On Thursday, Verizon proudly announced that it would begin offering “data-free streaming,” joining a growing number of carriers that are letting customers stream videos and music from specific services without it counting against monthly usage caps. That might sound like a sweet deal, but it also undermines the basic principles of net neutrality. And, in the end, the open internet will pay a steep price for this privilege.
The practice is known as “zero-rating” and Verizon is only the latest telecom giant to jump on the trend. In its announcement, the company said that Verizon FiOS internet and TV subscribers could stream video content to their mobile devices data-free if they’re also Verizon Wireless customers. Sounds good, right? Who wouldn’t want to watch old episodes of It’s Always Sunny in Philadelphia on-the-go without worrying about Charlie’s antics gobbling up a month’s worth of data?
Well, as they say, it’s the principle of the thing. Zero-rating is a thinly veiled violation of the net neutrality principle that says all data should be treated equally online. Once a company is allowed to prioritize certain types of data over others, the idea of the internet as an even playing field goes up in flames. Verizon Wireless or AT&T giving people an incentive to use the services they own instead of, say, those offered by a smaller company, amounts to a competitive advantage, the first thread pulled in the unravelling of the free and open internet.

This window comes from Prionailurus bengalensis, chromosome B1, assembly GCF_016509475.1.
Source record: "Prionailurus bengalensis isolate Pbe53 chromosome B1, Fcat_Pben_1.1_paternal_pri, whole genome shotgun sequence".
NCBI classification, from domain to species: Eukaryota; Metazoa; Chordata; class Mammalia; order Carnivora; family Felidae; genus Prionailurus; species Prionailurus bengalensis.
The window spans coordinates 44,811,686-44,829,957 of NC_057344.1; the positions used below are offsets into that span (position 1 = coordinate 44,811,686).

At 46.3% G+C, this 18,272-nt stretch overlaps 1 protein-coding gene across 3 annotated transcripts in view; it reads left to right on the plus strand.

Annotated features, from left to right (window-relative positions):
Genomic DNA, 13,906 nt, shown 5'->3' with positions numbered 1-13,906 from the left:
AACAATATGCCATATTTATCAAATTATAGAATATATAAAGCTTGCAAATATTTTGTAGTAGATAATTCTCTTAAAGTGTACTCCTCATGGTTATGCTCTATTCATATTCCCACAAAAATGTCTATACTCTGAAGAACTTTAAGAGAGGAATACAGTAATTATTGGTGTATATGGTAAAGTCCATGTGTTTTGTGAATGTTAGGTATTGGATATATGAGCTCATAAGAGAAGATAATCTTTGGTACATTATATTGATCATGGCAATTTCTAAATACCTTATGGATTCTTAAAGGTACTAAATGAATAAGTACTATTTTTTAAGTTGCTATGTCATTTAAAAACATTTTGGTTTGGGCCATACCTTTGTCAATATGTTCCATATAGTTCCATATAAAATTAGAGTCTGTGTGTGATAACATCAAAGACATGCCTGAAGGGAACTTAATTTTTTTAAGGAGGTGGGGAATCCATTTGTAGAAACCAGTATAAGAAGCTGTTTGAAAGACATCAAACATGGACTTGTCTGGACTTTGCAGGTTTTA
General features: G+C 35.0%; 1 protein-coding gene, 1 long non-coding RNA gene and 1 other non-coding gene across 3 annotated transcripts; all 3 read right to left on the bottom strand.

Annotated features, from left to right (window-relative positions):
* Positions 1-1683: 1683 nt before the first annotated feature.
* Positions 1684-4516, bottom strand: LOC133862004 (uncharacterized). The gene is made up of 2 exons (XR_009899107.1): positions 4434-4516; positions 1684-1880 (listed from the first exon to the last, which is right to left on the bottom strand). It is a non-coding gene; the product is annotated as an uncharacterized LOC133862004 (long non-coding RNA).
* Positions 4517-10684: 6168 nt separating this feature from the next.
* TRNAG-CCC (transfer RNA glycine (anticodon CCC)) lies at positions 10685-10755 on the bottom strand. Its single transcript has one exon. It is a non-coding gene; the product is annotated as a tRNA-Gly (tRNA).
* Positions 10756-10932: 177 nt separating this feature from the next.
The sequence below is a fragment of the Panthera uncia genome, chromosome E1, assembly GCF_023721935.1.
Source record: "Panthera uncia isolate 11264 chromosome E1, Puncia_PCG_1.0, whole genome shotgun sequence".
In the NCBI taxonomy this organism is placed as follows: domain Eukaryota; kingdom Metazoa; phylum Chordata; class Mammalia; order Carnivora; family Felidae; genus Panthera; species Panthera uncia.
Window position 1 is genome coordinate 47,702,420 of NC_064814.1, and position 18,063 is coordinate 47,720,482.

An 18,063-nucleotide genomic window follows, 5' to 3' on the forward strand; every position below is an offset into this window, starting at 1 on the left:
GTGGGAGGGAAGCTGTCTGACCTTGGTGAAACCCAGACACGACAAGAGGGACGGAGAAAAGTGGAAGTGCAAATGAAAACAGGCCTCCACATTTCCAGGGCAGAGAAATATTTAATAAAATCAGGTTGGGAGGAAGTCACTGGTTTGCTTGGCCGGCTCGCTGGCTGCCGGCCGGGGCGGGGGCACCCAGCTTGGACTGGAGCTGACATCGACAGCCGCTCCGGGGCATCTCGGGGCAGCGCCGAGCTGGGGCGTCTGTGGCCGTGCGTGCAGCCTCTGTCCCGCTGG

The Federal Communications Commission (FCC) agreed that zero-rating defied net neutrality rules—up until a few weeks ago. When Trump took power, former Verizon lawyer Ajit Pai took over as FCC chairman and abruptly began dismantling a number of the agency’s efforts to preserve net neutrality. Among other things, the new chairman promised to ignore people’s concerns with AT&T and others violating net neutrality rules by offering their customers zero-rated content. Pai closed the investigation into schemes like the one Verizon just launched and said, in a statement, that the FCC “will not focus on denying Americans free data.” He added, “These free-data programs have proven to be popular among consumers, particularly low-income Americans, and have enhanced competition in the wireless marketplace.”